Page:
Thursday in the Thirty-Third Week of Ordinary Time

Matthew 27:51; Mark 15:38; Luke 23:45b

The Curtain Comes Down

The temple was an elaborate structure, particularly Herod’s temple in the time of Jesus.  God gave detailed and intricate instructions concerning the tabernacle which preceded the temple (Exodus 25-30, 35-40), and later for the temple itself (1 Kings 6-7 & 2 Chronicles 2-4) which was based upon the instructions for the tabernacle.  (Please note: God cares about beauty, especially when it comes to His house.)  The temple was designed such that the deeper one went into it, the more sacred the space one occupied.  Herod’s temple consisted of a court for gentiles where God-fearing non-Jews might go to pray to the true God, a court for women, a court for men, a court for priests, the Holy Place where priests offered incense, and the Most Holy Place which only the high priest entered once a year on the Day of Atonement.  Between the Holy Place and the Most Holy Place was a curtain separating the two places, which God ordained in Exodus 26:31-35.  I am informed again by the notes in my ESV Study Bible that this curtain “was an elaborately woven fabric of 72 twisted plaits of 24 threads each. It was 60 feet (18m) high and 30 (9.1m) feet wide” (1887). In other words, this wasn’t the curtain in your mother’s living room; this wonder work of embroidery was a monster, a beautiful and magnificent monster to be sure, but a huge piece of tapestry that took one’s breath away.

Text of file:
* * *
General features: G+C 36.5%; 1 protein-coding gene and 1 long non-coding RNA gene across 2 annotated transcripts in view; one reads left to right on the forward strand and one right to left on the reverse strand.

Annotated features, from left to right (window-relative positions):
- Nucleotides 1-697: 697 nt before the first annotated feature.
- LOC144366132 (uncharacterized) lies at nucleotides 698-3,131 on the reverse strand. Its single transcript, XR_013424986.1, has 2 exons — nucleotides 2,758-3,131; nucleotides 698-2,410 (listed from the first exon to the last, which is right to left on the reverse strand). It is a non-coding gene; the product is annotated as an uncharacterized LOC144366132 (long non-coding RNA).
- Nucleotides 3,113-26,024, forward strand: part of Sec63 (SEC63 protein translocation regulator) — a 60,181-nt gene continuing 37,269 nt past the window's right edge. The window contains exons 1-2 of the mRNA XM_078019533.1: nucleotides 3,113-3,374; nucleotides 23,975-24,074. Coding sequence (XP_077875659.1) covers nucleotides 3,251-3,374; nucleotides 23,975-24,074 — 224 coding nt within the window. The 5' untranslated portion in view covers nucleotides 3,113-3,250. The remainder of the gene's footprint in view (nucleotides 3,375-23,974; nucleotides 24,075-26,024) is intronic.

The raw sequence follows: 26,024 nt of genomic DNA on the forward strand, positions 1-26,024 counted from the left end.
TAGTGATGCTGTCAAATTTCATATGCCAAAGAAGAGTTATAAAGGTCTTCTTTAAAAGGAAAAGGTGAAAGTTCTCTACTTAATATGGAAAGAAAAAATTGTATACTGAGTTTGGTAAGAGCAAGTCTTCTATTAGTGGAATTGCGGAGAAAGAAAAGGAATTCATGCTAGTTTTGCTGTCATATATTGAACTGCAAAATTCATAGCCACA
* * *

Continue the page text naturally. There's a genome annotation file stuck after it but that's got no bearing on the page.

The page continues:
Well, the passage we read today tells us that upon Jesus’ death, this awe-inspiring curtain was torn in two, “from top to bottom.”  Given the height and thickness of the material, this was a miracle all its own.  But what is its meaning?  We remember that in John’s Gospel, miracles are called “signs” because they point beyond themselves to some deeper truth about our Lord.  And that truth is simply this: The tearing of the curtain symbolizes the tearing of our Lord’s body, through whom we now have access to the One true God and Father.  The blood of goats and bulls has been superseded forever by the supreme sacrifice of the Son, the Mediator between God and man (1 Timothy 2:5).  The Old Testament regulations were prelude, anticipations, and types of the realities to come: “we have such a high priest, one who is seated at the right hand of the throne of the Majesty in heaven, a minister in the holy places, in the true tent that the Lord set up, not man” (Hebrews 8:1-2).  And because he is seated at the right hand, we now have access to the throne of grace.  God is holy, and you just can’t go before Him.  He’s not angry with you; it’s just His nature to be holy, and ours not to be.  And so, we need a mediator, the God-man who can go between, because he is worthy.  The curtain has come down and we can go in – because of Christ.

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